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If antibodies fall short, T-cells may help Covid-19 immunity

CAPE TOWN – T-cells may provide prolonged immunity to Covid-19, even longer than antibodies. With T-cell testing kits now available for research purposes, this may change the perspective on the fight against Covid-19.

Antibodies fighting Covid-19 has been a popular topic with scientists looking to identify how long these virus-fighting plasma cells may provide immunity but as there have been reports of Covid-19 patients testing low counts of antibodies after recovery, T-cells may do the job and may even provide longer immunity against the virus with a company called Indoor Biotechnologies in Cardiff, England, developing a T-cell test kit in hopes to assist research and newer vaccine developments.

T-cells form one of the main components of the adaptive immune system by directly fighting infected host cells along with activating other immune cells to support the fight. T-cells also show longer memory spans than antibodies produced by B-cells which most people are aware of and have shown to provide immunity between 2-3 months only.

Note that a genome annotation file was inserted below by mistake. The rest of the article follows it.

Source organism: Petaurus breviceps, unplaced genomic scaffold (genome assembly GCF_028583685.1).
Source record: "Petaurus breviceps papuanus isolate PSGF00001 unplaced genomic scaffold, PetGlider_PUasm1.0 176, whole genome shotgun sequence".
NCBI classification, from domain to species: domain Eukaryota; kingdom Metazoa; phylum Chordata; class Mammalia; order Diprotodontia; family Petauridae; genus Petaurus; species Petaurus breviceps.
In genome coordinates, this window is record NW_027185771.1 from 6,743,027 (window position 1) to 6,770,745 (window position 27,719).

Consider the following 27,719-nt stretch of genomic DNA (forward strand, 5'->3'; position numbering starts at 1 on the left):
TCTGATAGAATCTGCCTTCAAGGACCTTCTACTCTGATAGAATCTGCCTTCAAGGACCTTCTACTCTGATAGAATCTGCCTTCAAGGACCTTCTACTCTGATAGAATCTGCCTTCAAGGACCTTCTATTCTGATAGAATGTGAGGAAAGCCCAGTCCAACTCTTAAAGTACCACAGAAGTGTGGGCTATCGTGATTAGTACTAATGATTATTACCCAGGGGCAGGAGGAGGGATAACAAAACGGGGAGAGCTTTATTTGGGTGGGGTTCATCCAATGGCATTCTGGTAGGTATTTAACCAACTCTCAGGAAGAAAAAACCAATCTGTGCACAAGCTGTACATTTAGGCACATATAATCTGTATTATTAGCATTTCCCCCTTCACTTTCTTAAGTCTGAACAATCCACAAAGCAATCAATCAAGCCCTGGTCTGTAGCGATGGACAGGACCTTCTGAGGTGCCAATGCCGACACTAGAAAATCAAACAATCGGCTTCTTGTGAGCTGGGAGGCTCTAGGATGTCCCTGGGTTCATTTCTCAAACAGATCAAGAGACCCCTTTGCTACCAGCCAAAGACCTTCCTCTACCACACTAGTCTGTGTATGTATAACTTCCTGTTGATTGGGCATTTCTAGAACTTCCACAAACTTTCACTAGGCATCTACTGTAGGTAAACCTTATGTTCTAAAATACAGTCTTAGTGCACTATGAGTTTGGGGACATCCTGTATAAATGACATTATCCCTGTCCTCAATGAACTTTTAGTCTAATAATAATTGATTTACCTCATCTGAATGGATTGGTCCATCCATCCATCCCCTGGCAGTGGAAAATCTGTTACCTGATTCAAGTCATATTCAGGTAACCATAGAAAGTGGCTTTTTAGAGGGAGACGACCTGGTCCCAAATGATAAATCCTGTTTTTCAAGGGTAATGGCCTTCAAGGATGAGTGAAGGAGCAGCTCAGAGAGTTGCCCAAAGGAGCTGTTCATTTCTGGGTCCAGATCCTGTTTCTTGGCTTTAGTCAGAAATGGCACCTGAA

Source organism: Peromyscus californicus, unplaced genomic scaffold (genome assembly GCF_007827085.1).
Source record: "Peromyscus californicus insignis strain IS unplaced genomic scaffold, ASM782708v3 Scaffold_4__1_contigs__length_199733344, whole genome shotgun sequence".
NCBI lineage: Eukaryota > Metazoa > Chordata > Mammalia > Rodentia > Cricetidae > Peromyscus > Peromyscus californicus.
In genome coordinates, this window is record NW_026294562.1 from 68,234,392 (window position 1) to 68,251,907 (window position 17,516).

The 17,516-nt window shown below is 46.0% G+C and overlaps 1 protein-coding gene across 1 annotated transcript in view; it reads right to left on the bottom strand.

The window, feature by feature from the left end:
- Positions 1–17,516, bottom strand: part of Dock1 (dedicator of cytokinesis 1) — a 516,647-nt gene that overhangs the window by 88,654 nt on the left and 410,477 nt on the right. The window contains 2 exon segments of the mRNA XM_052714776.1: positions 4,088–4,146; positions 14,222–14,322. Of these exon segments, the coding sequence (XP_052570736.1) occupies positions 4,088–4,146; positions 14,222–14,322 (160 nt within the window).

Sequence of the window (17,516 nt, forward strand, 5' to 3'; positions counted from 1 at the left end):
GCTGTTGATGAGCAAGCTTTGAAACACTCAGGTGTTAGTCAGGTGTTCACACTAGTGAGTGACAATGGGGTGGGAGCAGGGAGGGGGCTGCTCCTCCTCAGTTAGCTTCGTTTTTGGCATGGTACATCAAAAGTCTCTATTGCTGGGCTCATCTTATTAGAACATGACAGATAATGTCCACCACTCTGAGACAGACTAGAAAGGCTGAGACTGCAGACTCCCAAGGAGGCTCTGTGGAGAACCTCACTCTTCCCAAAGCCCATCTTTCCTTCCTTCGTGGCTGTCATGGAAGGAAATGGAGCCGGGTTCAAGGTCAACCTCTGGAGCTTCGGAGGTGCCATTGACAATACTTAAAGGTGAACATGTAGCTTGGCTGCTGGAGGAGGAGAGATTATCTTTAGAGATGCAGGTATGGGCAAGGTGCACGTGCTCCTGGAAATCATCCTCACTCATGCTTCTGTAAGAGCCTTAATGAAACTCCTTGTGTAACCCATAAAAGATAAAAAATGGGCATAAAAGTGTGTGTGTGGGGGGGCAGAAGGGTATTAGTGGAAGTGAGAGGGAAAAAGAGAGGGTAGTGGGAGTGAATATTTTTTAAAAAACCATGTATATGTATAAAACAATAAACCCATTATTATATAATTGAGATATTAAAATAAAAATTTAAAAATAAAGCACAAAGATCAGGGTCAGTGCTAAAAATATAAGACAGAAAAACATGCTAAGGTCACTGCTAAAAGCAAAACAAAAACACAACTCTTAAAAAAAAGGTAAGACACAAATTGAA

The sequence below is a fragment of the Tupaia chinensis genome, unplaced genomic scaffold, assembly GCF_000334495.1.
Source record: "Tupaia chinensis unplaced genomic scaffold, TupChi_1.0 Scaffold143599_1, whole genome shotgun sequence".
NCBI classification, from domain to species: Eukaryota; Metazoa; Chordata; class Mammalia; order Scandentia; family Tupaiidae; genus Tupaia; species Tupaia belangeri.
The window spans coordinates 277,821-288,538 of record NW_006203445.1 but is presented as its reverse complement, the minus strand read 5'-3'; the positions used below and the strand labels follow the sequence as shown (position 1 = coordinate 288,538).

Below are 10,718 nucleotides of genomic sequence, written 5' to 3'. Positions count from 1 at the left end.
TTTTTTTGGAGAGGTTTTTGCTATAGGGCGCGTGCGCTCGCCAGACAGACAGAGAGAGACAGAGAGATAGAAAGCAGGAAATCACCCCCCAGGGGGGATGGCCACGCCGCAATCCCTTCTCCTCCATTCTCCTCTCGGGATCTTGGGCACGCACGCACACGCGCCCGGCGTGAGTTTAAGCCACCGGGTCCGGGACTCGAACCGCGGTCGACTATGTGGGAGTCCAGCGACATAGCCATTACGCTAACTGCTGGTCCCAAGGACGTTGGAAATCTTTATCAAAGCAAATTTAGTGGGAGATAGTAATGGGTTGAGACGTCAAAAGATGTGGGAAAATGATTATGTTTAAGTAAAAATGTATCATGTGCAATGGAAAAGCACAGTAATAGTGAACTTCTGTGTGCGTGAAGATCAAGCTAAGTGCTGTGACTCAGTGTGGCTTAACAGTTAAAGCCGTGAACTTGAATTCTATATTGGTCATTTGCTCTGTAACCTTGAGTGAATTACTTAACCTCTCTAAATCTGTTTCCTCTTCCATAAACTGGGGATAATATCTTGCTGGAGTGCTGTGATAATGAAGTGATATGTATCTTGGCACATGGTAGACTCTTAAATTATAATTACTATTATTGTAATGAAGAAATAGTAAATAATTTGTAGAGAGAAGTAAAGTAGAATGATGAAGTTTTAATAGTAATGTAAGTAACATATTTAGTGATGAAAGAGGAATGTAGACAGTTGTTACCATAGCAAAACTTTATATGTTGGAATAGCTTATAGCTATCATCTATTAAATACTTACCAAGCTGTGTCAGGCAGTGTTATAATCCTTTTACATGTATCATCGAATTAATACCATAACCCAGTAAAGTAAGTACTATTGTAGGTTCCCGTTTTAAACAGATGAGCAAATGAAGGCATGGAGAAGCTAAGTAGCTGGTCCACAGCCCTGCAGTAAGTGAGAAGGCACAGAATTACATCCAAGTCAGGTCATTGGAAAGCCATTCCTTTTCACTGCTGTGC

As T-cells have been more difficult to test with only a handful of laboratories able to test volume levels according to Dr Hindley, whose PhD was in T cells, testing procedures also needed various machinery and much labour.

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With the breakthrough of test kits able to provide T-cell counts now available, this may offer a new perspective on how to fight Covid-19 with a study from Karolinska University Hospital, that has collected samples from over 200 people, found virus-fighting T-cells in Covid-19 patients with mild symptoms and asymptomatic patients even beyond the point of which antibodies fade.

One of the main authors on the study report and Assistant professor at the Center for Infectious Medicine at the Karolinska Institute, Marcus Buggert said “Advanced analyses have now enabled us to map in detail the T-cell response during and after a Covid-19 infection. Our results indicate that roughly twice as many people have developed T-cell immunity compared with those who we can detect antibodies in.”

Soo Aleman from Karolinska University Hospital’s infection clinic says “One interesting observation was that it wasn’t just individuals with verified Covid-19 who showed T-cell immunity but also many of their exposed asymptomatic family members. Moreover, roughly 30 percent of the blood donors who’d given blood in May 2020 had Covid-19-specific T cells, a figure that’s much higher than previous antibody tests have shown.”

 

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